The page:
Elder Abuse: How to Spot the Signs
Elder abuse takes so many different forms it is often overlooked. Emotional, financial, neglect, and even physical abuse towards seniors is rarely ever reported to law enforcement authorities. Unfortunately, they are more common than everyone thinks.
Any action that victimizes a senior whether it is deliberate or caused by caregiving incompetence should be noticed and addressed. It can come from anyone, including family members and strangers. Because they are subject to physical/mental illness, social isolation, and cultural biases, people over 65 may be easier to exploit. As an elderly person’s caregiver or loved one, stay on your toes about possible elder abuse.
Here are the basic types of elder abuse and their typical warning signs.
Emotional or psychological abuse is any verbal or non-verbal action that lowers a person’s dignity and self-worth. Hurtful words, intimidation, and threats are easily recognizable forms of psychological elder abuse. Less obvious actions include ignoring them, forbidding them from socializing, disrespecting their belongings, and treating them like a child.
Psychological abuse signs may include low self-esteem, withdrawal, insomnia, lack of eye contact, and reluctance to talk about it.
Financial abuse is the most common form of elder abuse. Any improper conduct that results in a monetary gain to the abuser and/or loss for the older adult falls under this category. Family members are responsible for most financial abuse cases, although theft from outsiders also occurs.
Indicators of possible financial abuse can include mysterious bank withdrawals, suspicious signatures on documents, unexplained missing belongings, and denial of access to finances or statements. More subtle clues like being unable to pay bills or buy food should also be investigated.
Any act of violence or rough handling that causes physical injury, discomfort, or pain is physical elder abuse. Hitting, kicking, pushing, shaking, or pinching an individual, as well as restraining them inappropriately or spitting on them, is considered physical abuse.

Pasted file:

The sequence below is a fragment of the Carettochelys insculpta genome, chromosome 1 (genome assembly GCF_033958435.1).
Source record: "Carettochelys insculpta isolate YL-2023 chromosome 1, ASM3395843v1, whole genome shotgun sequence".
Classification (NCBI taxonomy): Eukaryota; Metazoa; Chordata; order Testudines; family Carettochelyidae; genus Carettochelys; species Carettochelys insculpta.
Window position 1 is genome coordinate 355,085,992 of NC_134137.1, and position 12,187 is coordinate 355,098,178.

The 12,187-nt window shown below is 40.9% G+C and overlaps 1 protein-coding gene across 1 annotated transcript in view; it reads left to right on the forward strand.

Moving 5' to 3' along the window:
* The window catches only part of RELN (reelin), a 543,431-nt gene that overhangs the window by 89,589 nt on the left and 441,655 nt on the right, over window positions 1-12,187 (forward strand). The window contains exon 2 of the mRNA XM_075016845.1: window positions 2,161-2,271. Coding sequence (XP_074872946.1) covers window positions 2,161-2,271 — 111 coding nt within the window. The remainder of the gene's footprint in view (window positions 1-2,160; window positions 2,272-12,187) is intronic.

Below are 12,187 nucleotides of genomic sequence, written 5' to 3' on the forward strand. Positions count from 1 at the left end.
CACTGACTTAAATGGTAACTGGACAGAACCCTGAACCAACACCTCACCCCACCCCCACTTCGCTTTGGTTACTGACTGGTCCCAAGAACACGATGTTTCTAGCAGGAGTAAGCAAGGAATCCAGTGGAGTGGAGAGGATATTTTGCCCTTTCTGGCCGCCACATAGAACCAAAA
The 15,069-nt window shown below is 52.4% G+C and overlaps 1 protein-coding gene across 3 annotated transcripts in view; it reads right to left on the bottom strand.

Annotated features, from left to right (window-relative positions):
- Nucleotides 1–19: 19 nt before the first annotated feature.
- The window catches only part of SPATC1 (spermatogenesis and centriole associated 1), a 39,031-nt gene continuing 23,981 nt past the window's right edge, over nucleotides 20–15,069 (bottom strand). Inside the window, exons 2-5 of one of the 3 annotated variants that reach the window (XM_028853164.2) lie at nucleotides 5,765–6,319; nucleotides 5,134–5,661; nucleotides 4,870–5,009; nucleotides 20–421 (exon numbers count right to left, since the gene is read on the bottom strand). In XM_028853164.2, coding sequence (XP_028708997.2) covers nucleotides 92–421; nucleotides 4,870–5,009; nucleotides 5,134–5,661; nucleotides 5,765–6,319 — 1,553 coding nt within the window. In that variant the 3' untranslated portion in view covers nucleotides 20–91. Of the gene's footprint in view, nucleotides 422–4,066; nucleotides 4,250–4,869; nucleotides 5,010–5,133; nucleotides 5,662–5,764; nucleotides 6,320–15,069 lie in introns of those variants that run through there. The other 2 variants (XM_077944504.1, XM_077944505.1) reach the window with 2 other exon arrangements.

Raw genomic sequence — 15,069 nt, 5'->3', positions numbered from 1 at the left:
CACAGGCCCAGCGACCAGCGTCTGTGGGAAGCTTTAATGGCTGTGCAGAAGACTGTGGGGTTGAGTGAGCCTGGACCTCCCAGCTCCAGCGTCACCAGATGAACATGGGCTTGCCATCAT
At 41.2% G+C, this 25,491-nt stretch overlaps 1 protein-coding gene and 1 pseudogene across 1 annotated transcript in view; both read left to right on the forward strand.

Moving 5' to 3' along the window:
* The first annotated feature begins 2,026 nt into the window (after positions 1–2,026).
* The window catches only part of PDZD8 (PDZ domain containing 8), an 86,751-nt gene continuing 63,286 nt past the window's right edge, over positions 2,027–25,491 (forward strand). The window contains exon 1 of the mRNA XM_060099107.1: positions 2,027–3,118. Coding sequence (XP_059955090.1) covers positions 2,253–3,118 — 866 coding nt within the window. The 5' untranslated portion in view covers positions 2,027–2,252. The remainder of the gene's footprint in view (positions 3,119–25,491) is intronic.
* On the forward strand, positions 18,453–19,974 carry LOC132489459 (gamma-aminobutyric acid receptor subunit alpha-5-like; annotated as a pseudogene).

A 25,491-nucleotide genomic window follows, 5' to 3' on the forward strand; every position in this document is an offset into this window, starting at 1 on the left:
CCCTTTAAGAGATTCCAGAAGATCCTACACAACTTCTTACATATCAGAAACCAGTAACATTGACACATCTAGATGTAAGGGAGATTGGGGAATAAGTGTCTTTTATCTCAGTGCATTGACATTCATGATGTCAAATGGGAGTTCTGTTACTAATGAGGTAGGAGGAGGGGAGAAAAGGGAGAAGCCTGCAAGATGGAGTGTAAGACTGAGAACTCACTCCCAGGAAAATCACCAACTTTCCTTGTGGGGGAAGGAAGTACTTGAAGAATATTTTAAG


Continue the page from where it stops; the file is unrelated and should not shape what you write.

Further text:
Pay close attention to unexplained (or badly explained) injuries, bruises, abrasions, broken or damaged belongings, and signs of over/under medication.
Neglect is failure to meet the basic needs of the older person. This can occur intentionally (deliberately withholding care) or unintentionally (failing to provide proper care due to lack of knowledge). This includes leaving a person alone in an unsafe place, over/under medicating, disregarding nutrition/hygiene, and abandonment.
To spot neglect, look for bedsores, skin rashes, poor hygiene, hunger, malnutrition or dehydration, or unclean clothing, bedding, or environments.
Sexual abuse is any sexual behaviour (carried out through force, trickery, threats, or other means) towards someone without their knowledge and consent. Unwanted or inappropriate sexual remarks, suggestions, touching, as well as intercourse fall under the sexual abuse category.
Bruising around the limbs or genital area, unexplained genital or anal infection, difficulty walking or sitting are some signs of sexual abuse.
If you feel an older adult may be a victim of some form of abuse, get help immediately (whether you are sure or not). Call 911, the district attorney’s office, or state organizations such as adult protective services.